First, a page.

Coins and Antiquities Consignment Shop
  Welcome Guest. Please login or register. All items are guaranteed authentic for eternity! Please call us if you have questions 252-646-1958. Thanks for your business! Welcome Guest. Please login or register. Internet challenged? We are happy to take your order over the phone. Please call if you have questions 252-646-1958. Thanks for your business!

Catalog Main Menu
Fine Coins Showcase

Recent Additions

Oct 21, 2017

Oct 20, 2017

Oct 19, 2017
Medieval & Modern Coins

Oct 17, 2017

Oct 16, 2017

Oct 15, 2017

Oct 13, 2017

Oct 12, 2017

Oct 11, 2017

Oct 10, 2017

Oct 09, 2017
Asian Coins

Oct 06, 2017
Asian Coins

Oct 05, 2017
Asian Coins

Oct 04, 2017

Oct 03, 2017
   View Categories
Home ▸ Catalog ▸ Roman Coins ▸ The Adoptive EmperorsView Options:  |  |  | 

Roman Coins of the Adoptive Emperors

Lucius Verus, 7 March 161 - February 169 A.D.

Click for a larger photo
In 168, Marcus Aurelius and Lucius Verus left Rome, establish their headquarters at Aquileia. The Roman army crossed the Alps into Pannonia and subdued the Marcomanni at Carnuntum north of the Danube.
RS85668. Silver denarius, RIC III 595, BMCRE IV 481, RSC II 318, SRCV II 5362, gVF, well centered, light toning, light marks, small die break on obverse, deposits on reverse, weight 3.482 g, maximum diameter 18.6 mm, die axis 180o, Rome mint, 168 A.D.; obverse L VERVS AVG ARM PARTH MAX, laureate head right; reverse TR P VIII IMP V COS III, Aequitas seated left, scales in right hand, cornucopia in left hand; ex CNG e-auction 287 (26 Sep 2012), lot 437; $180.00 (€153.00)


Faustina Junior, Augusta 146 - Winter 175/176 A.D., Wife of Marcus Aurelius

Click for a larger photo
On 7 March 161, Antoninus Pius died and was succeeded by Marcus Aurelius who shared imperial power with Lucius Verus. Marcus retained the title Pontifex Maximus. Pontifex Maximus (Latin literally meaning "greatest bridge-maker") was the high priest of the College of Pontiffs and the most important position in the ancient Roman religion. This title was retained by the emperors of Rome until 17 December 384 when it was relinquished to Pope Siricius by the Roman Emperor Gratian.
RS86223. Silver denarius, RIC III AP508a, RSC II 184, BMCRE IV AP1092, Hunter II 16, SRCV II 4704, Choice gVF, well centered and struck, toned, some reverse die wear, edge cracks, weight 3.060 g, maximum diameter 18.7 mm, die axis 180o, Rome mint, struck under Antoninus Pius, c. 152 - 156 A.D.; obverse FAVSTINA AVGVSTA AVG PII F, draped bust right, hair waved and drawn back into coiled bun at the back; reverse PVDICITIA, Pudicitia (modesty and chastity) standing left, veiled and draped, with right hand dropping incense on flaming altar, left hand at side; ex Numismatik Naumann auction 58, part of lot 811; scarce; $140.00 (€119.00)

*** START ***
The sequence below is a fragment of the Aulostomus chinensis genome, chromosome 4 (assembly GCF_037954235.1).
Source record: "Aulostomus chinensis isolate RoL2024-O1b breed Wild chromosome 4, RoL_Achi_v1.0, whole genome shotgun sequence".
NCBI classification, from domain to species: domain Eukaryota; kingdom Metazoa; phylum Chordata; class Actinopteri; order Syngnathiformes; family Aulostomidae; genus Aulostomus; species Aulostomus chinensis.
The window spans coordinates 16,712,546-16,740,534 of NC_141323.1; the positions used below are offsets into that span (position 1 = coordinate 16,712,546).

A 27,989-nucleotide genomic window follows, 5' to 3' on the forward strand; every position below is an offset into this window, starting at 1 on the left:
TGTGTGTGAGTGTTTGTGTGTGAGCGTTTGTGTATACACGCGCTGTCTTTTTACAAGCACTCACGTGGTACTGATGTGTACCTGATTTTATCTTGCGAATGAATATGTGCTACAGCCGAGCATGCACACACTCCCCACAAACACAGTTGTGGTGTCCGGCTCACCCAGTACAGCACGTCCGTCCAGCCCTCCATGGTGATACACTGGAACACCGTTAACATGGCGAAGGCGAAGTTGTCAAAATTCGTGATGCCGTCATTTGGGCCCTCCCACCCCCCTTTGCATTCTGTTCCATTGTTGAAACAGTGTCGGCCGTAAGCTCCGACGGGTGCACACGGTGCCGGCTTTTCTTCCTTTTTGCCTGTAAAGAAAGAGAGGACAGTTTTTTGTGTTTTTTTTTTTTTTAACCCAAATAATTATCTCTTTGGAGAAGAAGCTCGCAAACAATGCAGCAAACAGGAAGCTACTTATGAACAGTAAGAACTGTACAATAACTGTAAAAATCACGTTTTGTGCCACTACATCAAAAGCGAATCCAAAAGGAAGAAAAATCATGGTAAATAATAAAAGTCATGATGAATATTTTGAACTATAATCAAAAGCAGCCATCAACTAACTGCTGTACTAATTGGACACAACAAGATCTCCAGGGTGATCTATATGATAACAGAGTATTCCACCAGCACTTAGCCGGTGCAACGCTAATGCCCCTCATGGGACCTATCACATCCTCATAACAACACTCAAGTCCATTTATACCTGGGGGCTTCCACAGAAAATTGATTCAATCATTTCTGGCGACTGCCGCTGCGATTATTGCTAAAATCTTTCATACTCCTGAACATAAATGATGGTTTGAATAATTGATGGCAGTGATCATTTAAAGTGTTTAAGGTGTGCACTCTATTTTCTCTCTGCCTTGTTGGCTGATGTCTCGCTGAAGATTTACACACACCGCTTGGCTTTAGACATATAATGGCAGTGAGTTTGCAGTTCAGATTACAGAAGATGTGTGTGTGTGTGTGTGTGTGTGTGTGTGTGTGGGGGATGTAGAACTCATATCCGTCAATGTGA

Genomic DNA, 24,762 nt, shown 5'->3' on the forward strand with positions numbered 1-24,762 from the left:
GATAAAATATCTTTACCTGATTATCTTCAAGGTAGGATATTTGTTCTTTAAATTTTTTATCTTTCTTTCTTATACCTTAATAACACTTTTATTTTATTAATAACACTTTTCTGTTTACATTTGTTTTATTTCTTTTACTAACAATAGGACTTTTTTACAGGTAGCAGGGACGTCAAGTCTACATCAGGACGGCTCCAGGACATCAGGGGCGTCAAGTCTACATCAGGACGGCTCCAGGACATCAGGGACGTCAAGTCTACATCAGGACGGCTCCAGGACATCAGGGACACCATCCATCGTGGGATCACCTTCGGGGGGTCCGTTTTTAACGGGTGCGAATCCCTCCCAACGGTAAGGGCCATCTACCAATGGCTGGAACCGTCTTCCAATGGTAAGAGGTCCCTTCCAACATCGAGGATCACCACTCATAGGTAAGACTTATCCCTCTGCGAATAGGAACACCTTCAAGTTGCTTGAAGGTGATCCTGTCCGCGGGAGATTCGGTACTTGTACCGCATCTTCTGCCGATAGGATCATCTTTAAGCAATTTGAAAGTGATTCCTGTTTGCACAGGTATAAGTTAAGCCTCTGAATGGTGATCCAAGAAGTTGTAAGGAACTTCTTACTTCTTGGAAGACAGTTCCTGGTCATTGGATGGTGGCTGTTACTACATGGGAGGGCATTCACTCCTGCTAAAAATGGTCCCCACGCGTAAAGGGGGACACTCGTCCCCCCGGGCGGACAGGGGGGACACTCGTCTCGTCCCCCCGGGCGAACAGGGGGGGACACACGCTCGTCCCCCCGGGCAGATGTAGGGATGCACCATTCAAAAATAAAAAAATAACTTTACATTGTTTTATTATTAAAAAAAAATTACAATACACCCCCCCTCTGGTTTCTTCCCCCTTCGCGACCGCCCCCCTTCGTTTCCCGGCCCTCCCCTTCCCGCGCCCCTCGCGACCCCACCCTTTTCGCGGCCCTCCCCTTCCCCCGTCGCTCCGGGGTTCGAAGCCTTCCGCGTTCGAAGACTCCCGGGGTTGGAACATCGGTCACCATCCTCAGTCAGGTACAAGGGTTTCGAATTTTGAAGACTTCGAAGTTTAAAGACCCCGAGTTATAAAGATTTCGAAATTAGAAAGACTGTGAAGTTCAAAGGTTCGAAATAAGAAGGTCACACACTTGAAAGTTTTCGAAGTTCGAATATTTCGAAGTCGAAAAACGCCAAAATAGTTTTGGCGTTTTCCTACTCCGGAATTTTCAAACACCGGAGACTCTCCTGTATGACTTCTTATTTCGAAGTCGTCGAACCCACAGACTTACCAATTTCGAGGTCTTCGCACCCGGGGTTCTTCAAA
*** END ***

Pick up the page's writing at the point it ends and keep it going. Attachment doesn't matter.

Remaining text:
Trajan, 25 January 98 - 8 or 9 August 117 A.D.

Click for a larger photo
Victory or Nike is seen with wings in most statues and paintings, with one of the most famous being the Winged Victory of Samothrace. Most other winged deities in the Greek pantheon had shed their wings by Classical times. Nike is the goddess of strength, speed, and victory. Nike was a very close acquaintance of Athena and is thought to have stood in Athena's outstretched hand in the statue of Athena located in the Parthenon. Victory or Nike is also one of the most commonly portrayed figures on Greek and Roman coins.
RS86225. Silver denarius, Woytek 270b, RIC II 128, RSC II 74, BMCRE III 328, Strack I 128, SRCV II 3129, Choice VF, well centered and struck, weight 3.030 g, maximum diameter 19.2 mm, die axis 180o, Rome mint, 107 - 108 A.D.; obverse IMP TRAIANO AVG GER DAC P M TR P, laureate bust right, slight drapery on far shoulder; reverse COS V P P S P Q R OPTIMO PRINC, Victory standing slightly left, naked to hips, raising wreath in right hand, palm frond in left hand; ex Numismatik Naumann auction 58, part of lot 811; $160.00 (€136.00)